Africa-What the coming generation need have in mindSteve Orji Tuesday, September 3rd, 2013
One blind spot in Africa’s poltical journey is absence of succession plan in many facets of it’s development endeavour. This has not come as a surprise.
The burst of capitalism onto the economic scene of the continent dates back to the early 19th century-featuring dynamic trade engagements between the white settlers and blacks.
This was the beginning of the birth of viable economic exchanges between Africa and Europe, culminating in the growth of private enterprises, and would peak in the middle of the century.
A good number of such enterprises unfortunately could not long survive the debilitating culture of discontinuity plaguing the continent.
Business proprietors could not groom succesful proteges to take over their burgeoning business empires. The collapse of these flourishing economic establishments becomes another milestone in Africa’s negative historical experience.
The backlash of this episode was again the gradual encroachment of a failure syndrome into the social and political life of Africa and the consequent loss of confidence in her ability to manage things, including themselves.
it’s a fact that Africa has a going problem with self-management. This becomes more apparent in an era of global economic and poltical revolution, when young minds in developed nations are already sitting very close to their predecessors, to glean from their experience, and take along in their own strides, and into their hands, the future of their nations and continent.
China had recently co-opted into their leadership streams, a crop of well-groomed state- technocrats, suitably qualified, in both technical and visionary capacities. They are to steer China’s prospects into the dreamland of becoming the world most powerful nation. The signs are already exploding into the economic and technology footprints of China.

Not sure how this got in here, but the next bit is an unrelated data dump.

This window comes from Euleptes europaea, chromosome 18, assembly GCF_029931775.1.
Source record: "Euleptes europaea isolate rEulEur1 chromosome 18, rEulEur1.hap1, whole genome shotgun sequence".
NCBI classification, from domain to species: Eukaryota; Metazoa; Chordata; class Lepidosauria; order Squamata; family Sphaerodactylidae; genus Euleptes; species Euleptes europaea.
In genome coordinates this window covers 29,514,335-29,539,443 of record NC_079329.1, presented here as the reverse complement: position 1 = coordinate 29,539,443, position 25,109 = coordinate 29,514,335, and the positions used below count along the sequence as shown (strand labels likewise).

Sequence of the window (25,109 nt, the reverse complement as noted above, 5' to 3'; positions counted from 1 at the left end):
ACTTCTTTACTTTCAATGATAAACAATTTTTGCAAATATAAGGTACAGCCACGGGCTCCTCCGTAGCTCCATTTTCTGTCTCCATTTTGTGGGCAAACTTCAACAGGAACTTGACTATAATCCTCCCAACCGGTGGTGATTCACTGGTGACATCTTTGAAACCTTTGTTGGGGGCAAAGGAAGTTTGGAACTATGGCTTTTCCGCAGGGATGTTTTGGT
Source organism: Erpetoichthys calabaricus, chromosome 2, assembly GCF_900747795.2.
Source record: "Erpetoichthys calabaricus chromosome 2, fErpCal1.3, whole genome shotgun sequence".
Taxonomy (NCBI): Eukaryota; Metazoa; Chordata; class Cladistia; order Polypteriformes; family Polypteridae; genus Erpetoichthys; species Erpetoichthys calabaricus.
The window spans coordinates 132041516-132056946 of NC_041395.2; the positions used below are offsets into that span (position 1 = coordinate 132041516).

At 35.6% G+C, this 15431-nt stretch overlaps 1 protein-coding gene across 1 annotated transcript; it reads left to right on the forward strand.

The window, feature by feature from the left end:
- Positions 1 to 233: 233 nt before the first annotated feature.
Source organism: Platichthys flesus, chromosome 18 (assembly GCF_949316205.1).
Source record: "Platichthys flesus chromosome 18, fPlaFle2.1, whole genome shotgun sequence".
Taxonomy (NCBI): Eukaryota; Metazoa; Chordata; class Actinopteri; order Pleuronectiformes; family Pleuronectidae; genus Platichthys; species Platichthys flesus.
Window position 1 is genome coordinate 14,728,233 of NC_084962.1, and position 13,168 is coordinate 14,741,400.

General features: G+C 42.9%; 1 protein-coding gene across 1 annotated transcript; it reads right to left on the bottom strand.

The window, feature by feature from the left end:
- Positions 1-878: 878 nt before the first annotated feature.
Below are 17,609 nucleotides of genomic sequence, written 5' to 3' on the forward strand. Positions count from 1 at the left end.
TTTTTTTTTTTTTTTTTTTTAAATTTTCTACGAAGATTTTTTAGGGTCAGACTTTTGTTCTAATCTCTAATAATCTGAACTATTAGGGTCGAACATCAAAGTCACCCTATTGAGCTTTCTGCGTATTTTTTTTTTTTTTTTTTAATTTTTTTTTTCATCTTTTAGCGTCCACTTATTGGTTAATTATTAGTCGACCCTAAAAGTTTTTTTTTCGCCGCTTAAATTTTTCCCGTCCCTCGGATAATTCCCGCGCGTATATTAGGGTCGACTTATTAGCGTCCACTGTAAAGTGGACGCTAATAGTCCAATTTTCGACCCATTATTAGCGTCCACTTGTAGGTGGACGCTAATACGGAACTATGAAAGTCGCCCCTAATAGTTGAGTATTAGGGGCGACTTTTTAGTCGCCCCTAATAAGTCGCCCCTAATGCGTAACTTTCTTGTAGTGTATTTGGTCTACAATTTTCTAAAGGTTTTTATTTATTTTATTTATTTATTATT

I believe these young minds must have been properly inducted into the historical realties of China as it were. They understood what is at stake. They witnessed their country rise from the lurch of poverty and from the shadows of colonial influences to chart its national civilization-one which was profoundly home-grown, and certainly well deserved.
Armed with this mandate, China’s new breeds, just can’t but do well.
Where are Africa’s own young minds and what are their thoughts? What do they aspire to? What are their chances of coming into the position of steering the dreams and prospects of their continent?
If given the chance what will be the greatest challenge they face?
I believe the biggest challenge staring the youngs of Africa in the face, is the challenge of their past. The historical weight of the continent becomes a burden for any effective engagement they may wish to make.
Some of Africa’s brightest minds, much of whom are in diaspora, have lost the will to engage the continent in productive terms. The leaders in Africa, have also not made room enough, or provided productive climate for such meeting of minds-young and old, enabling vital contextual and historical exchanges take place.
Africa’s young people suffer the complex of loss of audacity. The continent had been progressively slowed down by a burdened psychology, one infused with deficit of self-believe. This accounted for the faint and frosty economic and political ideological identity-making her profoundly threatened by a world that has grown so big, one that is already moving faster than the context of their own realties.
Young Africans therefore lacks a healthy psychology, and the relevant knowledge capital to match these contemporary contexts.
Nevertheless, the youths of Africa must invent their own survival kits.
Surviving in a new world requires good understanding and knowledge of what it takes. They must engage deeper for new answers that match the context of their situation. It is traditionally fearful to take such a firm step in this new direction, because of Africa’s depressing antecedents.
But a new future somehow must begin, away from the past. That future is now.
It’s about time to move on, past distortions of the past, to face the future with a clear poise.
Such mindset must come with the goal to fulfil the promise of Africa’s unlived potentials.
A fresh contingent of these young Africans must absorb this challenge into their pysche, rejecting the option of backing out. It’s about the future of a continent that needs to stay alive.
And It badly needs the talent and energy of all its young minds for this revolution to stand a good chance.
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